3 Long (Haired) Months: Barbershop Before-and-Afters – The New York Times

For the last three months, I’ve spent my Google Hangout work meetings wearing a Yankees cap. Despite being a born-and-bred New Yorker, I am not a Yankees fan at all. But it was the only cap I had in my house to cover my lack of a shape-up, my lack of a haircut, with barbershops in the city closed because of the pandemic.

Those edges that black women talk about keeping on their heads? Mine were gone. I was trying to hide what was left of my receding hairline.

For the last 22 years of my life, I’ve had the same barber. I’ve gone to him once a week; going so often is probably one reason I no longer have hair. And even though I’m going bald, I’ve never stopped going to my barber and paying him the $20 a week for a haircut. Friends tell me to just cut my own hair. But it’s deeper than that.

When people talk about the relationship between people of color and their barbers, they tend to forget that it’s not just that they raise your self-esteem and help you look good — they are people you can also share your life with, and who can share their life with you. And they aren’t your typical friend. They don’t come out with you to the bar. You may never go on a guys’ trip with them. You have those friends. But your barber is your part-time therapist, and sometimes you are his.

About a few weeks into quarantine, my barber, Jimmy, texted me a picture of his hair all over the place and a growing gray beard. I showed him my best attempt at a James Harden impersonation with my own beard. We had joked around then about becoming gray and old before we’d ever see each other again.

Finally, a few weeks ago, he told me that he was back to taking clients. He didn’t tell me that I would be getting my hair cut while sitting on a stool outside on the curb a few blocks from my apartment in Inwood. I was grateful for the cut, but I’m looking forward to getting back in a proper chair like the rest of my fellow New Yorkers.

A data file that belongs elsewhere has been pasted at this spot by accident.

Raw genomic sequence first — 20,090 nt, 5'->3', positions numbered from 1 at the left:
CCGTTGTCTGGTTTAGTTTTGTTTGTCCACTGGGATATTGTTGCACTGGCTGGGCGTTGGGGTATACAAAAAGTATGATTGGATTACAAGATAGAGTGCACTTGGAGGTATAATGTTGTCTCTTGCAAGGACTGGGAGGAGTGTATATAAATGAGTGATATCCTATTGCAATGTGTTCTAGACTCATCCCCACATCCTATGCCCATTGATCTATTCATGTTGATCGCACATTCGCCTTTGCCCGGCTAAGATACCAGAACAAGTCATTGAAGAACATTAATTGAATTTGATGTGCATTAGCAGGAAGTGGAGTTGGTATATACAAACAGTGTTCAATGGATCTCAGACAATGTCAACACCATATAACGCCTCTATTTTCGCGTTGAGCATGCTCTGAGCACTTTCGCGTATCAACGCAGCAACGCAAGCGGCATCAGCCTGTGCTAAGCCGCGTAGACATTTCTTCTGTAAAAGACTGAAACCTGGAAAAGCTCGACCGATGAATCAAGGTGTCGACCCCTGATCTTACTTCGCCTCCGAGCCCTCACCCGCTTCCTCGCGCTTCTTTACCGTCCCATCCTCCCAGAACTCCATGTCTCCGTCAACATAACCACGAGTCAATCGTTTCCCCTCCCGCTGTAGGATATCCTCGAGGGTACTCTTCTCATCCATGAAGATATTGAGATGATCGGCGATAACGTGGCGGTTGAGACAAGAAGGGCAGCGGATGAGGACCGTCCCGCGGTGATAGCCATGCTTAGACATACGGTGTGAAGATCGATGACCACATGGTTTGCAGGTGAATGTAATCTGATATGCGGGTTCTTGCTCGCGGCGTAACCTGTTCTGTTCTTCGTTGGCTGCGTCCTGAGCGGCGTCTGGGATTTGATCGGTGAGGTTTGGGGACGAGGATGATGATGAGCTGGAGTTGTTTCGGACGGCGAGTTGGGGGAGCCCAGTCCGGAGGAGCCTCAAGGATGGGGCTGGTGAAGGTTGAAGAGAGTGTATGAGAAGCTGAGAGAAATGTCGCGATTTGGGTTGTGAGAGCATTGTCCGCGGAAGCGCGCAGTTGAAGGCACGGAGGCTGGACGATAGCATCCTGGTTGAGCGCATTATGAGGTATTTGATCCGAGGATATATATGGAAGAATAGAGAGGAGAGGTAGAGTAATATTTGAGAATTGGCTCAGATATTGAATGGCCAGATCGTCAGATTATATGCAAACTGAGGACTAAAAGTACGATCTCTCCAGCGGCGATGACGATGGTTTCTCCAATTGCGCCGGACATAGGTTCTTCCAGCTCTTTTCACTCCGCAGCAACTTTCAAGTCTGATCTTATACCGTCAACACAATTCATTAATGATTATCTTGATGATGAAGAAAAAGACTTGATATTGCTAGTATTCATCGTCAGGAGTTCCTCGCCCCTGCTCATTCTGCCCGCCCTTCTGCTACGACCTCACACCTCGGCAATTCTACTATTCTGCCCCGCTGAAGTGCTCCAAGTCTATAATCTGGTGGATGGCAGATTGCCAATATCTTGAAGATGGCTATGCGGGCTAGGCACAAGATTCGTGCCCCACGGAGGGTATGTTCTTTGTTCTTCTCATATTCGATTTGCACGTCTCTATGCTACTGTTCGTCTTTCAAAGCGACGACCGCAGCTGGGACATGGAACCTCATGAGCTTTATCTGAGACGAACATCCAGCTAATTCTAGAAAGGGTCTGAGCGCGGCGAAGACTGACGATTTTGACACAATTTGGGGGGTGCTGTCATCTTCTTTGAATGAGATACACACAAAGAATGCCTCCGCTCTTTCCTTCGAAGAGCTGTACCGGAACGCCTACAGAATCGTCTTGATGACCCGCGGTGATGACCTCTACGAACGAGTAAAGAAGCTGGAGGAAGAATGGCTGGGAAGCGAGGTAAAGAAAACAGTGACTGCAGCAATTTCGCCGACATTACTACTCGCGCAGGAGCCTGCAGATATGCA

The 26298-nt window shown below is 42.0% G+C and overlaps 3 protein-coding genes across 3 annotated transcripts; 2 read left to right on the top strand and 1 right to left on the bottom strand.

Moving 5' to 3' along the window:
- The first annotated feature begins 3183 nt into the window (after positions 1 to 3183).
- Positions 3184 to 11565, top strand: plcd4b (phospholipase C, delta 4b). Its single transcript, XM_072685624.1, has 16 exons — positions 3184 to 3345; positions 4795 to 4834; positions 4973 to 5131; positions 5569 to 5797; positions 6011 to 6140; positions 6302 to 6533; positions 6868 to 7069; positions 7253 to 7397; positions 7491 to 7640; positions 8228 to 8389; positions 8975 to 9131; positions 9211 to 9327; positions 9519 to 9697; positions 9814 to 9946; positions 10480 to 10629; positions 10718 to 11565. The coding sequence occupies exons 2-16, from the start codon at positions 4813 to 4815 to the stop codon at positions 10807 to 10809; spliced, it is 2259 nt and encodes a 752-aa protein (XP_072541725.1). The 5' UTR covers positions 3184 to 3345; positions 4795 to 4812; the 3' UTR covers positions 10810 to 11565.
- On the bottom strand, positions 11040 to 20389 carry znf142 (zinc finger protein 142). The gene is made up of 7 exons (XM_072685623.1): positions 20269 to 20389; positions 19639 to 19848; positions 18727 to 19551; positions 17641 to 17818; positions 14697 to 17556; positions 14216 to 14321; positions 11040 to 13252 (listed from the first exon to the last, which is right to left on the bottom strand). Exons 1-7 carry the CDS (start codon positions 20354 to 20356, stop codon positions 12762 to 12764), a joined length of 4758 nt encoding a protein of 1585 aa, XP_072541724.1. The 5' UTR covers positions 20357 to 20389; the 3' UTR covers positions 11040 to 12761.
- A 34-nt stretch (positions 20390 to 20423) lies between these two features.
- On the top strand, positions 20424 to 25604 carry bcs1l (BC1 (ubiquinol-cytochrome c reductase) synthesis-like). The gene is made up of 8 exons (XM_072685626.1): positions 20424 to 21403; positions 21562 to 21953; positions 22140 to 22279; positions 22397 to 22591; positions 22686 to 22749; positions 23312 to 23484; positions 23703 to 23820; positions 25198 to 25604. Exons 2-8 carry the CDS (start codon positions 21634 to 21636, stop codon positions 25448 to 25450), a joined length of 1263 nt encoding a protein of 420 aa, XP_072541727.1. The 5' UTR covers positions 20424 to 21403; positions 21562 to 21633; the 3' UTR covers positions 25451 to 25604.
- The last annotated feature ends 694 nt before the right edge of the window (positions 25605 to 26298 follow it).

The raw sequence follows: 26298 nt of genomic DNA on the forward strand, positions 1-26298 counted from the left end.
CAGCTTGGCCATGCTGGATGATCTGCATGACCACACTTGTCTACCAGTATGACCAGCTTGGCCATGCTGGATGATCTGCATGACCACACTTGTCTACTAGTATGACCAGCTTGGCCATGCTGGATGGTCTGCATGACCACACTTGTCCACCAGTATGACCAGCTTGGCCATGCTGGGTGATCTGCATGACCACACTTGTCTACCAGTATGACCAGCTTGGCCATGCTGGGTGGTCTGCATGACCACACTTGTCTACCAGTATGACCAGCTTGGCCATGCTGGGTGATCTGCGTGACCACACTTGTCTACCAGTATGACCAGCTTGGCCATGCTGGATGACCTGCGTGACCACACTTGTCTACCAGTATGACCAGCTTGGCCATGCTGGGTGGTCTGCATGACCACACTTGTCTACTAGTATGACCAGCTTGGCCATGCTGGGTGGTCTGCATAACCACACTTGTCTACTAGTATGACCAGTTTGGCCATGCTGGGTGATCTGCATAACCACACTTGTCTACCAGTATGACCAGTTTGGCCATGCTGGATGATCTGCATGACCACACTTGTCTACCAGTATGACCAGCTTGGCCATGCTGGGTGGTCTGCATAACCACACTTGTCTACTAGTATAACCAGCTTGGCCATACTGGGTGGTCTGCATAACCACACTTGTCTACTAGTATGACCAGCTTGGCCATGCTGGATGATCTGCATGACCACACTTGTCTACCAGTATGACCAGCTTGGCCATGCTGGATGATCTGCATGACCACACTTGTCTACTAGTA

And don’t worry: Jimmy wore a mask.

Here’s what some New Yorkers had to say about getting their hair cut on Monday, when barbershops around the city officially opened their doors as part of Phase 2 of reopening.


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Credit…Photographs by Laylah Amatullah Barrayn for The New York Times

— Brandon Evans

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— Troy D. Johnson

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— Jason Bruno

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— Samuel Branch

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— Danielle Magette


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Credit…Photographs by Elias Williams for The New York Times

— Cooper “Smitty” Smith, owner of Hollywood Barber Shop

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— Beulah Lewis

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— David Rhymes

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Credit…Photographs by September Dawn Bottoms/The New York Times

— Miles Martinez, owner of Tuft NYC, was hospitalized for Covid-19 in March.

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— Matthew Cortez

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Credit…Photographs by James Estrin/The New York Times

— Anthony Ferraro

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